Edinburgh thug who threatened to behead prison officer has 'appalling' history of violence against inmates
Joseph Whyte was sentenced to five years and four months imprisonment for his latest attack on another inmate with an improvised weapon.
But as the 34-year-old was led from the dock at the High Court in Edinburgh he told the sentencing judge: "If you don't give a life sentence I am just going to start doing it to prison officers.
"I am telling you I will f***ing cut the head off one of them," he said as he was led in handcuffs to cells.
Whyte had pled guilty to an attack on another prisoner in the segregation unit at Edinburgh's Saughton prison in which he left the man scarred for life.
'Is he going to die?'
He admitted repeatedly striking George Taylor on the head and neck with a bladed implement to his severe injury, permanent disfigurement and to the danger of his life on August 14 last year.
Whyte was already serving an Order for Lifelong Restriction for two earlier attacks on prisoners.
He tried to murder a fellow inmate Alexander Smith in Saughton jail after slashing him on the neck with a razor before walking away sniggering to himself.
Whyte asked an officer after the attack: "Is he going to die? I hope he dies." The victim had 20 staples inserted into a gaping neck wound following the assault in 2014.
He was then transferred to Addiewell prison, in West Lothian, and assaulted another prisoner Jason Motion who suffered wounds to his throat and face that required 33 stiches.
Whyte was ordered to serve a minimum term of six years and eight months before he was eligible to apply for release under the OLR. He was sentenced to a further six years in 2018 for trying to murder another prisoner. Because of the sentences that he has built up the earliest that he can now be considered for release is in 2028.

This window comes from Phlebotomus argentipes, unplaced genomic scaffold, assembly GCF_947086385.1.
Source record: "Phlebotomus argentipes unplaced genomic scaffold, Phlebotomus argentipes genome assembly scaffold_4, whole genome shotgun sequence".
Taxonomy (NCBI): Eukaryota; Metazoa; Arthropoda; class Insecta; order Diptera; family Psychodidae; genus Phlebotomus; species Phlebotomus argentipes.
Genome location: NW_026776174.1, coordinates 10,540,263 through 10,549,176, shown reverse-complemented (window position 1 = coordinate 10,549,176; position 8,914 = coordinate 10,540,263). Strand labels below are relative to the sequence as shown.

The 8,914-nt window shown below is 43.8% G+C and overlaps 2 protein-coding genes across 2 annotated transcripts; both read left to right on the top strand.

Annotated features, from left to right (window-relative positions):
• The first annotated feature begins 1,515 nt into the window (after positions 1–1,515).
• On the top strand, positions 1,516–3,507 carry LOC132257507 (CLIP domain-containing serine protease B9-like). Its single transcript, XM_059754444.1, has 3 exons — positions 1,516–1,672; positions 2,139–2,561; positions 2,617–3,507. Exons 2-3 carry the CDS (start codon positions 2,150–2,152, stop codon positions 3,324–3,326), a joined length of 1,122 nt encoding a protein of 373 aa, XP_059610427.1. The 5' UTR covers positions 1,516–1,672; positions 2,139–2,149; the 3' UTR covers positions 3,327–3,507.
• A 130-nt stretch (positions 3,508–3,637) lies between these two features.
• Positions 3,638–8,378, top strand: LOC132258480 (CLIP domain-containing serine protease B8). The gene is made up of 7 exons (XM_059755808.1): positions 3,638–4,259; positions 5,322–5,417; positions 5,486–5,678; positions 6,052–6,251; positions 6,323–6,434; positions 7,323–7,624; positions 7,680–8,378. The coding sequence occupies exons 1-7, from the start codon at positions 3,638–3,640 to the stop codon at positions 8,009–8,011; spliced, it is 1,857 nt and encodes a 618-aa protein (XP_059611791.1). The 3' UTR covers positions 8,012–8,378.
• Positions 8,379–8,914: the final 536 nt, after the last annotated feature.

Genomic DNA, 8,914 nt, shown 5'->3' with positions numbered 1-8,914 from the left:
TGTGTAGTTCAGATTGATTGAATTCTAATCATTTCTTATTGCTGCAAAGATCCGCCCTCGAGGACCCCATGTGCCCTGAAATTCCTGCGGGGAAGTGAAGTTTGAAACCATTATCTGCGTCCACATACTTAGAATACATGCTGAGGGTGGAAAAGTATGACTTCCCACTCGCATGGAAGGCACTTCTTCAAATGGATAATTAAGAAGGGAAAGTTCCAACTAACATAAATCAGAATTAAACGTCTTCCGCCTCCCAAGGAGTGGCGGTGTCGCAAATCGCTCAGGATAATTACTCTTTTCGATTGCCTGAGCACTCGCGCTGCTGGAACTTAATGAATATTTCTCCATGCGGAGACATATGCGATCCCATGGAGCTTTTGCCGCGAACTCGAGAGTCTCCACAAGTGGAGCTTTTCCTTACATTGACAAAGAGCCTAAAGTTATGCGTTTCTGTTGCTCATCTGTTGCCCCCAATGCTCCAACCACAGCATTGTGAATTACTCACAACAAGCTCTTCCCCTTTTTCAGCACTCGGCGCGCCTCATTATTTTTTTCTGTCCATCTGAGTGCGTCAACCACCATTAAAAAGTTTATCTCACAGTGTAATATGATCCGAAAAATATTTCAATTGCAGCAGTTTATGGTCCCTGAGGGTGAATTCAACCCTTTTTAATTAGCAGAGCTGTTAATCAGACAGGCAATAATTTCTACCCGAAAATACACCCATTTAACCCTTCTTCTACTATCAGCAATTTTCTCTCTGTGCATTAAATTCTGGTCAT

He told an expert who prepared a report on him that if he was released from prison he would kill someone so he could return to jail.
Defence solicitor advocate Ewen Roy told judge Norman McFadyen today that Whyte was "completely institutionalised" and had asked if a life sentence could be sought following his latest offence.
"There is an element of committing the offence to ensure he is never released. He actively seeks containment."
"He has no wish at all to be on the outside. He has no desire to be a part of the general prison population. His preference is to be in segregation," said Mr Roy.
He added: "It is acknowledged and accepted he has an appalling record for violence." He said there was an element of planning in the latest attack as Whyte had fashioned his own weapon in advance of the assault.
After the assault on Taylor, who needed 14 sutures put in two wounds, Whyte told officers he did not have issues with prison staff but did with sex offenders.
He was under escort by four officers in the segregation unit after making a phone call when he saw Taylor having a cup of coffee at a pantry area and lunged at him with the weapon before he was restrained.
He struck the victim to the left and right sides of his head with the homemade weapon - a hinge with a razor blade fastened to it.
Mr Roy said he understood that when Whyte now leaves his segregation cell he is manacled as well being escorted by a security detail.
The judge told Whyte, originally from Edinburgh: "You were not surprisingly assessed as posing a high risk to the safety of the public in general."
"Given, in particular, your continued grave offending you may never be considered safe for release and I understand that may indeed be your wish."
But the judge said he did not consider that imposing another indeterminate sentence would serve a purpose at this stage.
"All that I consider that I can reasonably do today is to impose a sentence which will nonetheless further affect the timescale within which you may ultimately be considered for release."
The judge ordered the latest sentence to run from the end of the minimum term imposed on Whyte under the OLR and the further six years for the subsequent attempted murder which was also a consecutive sentence.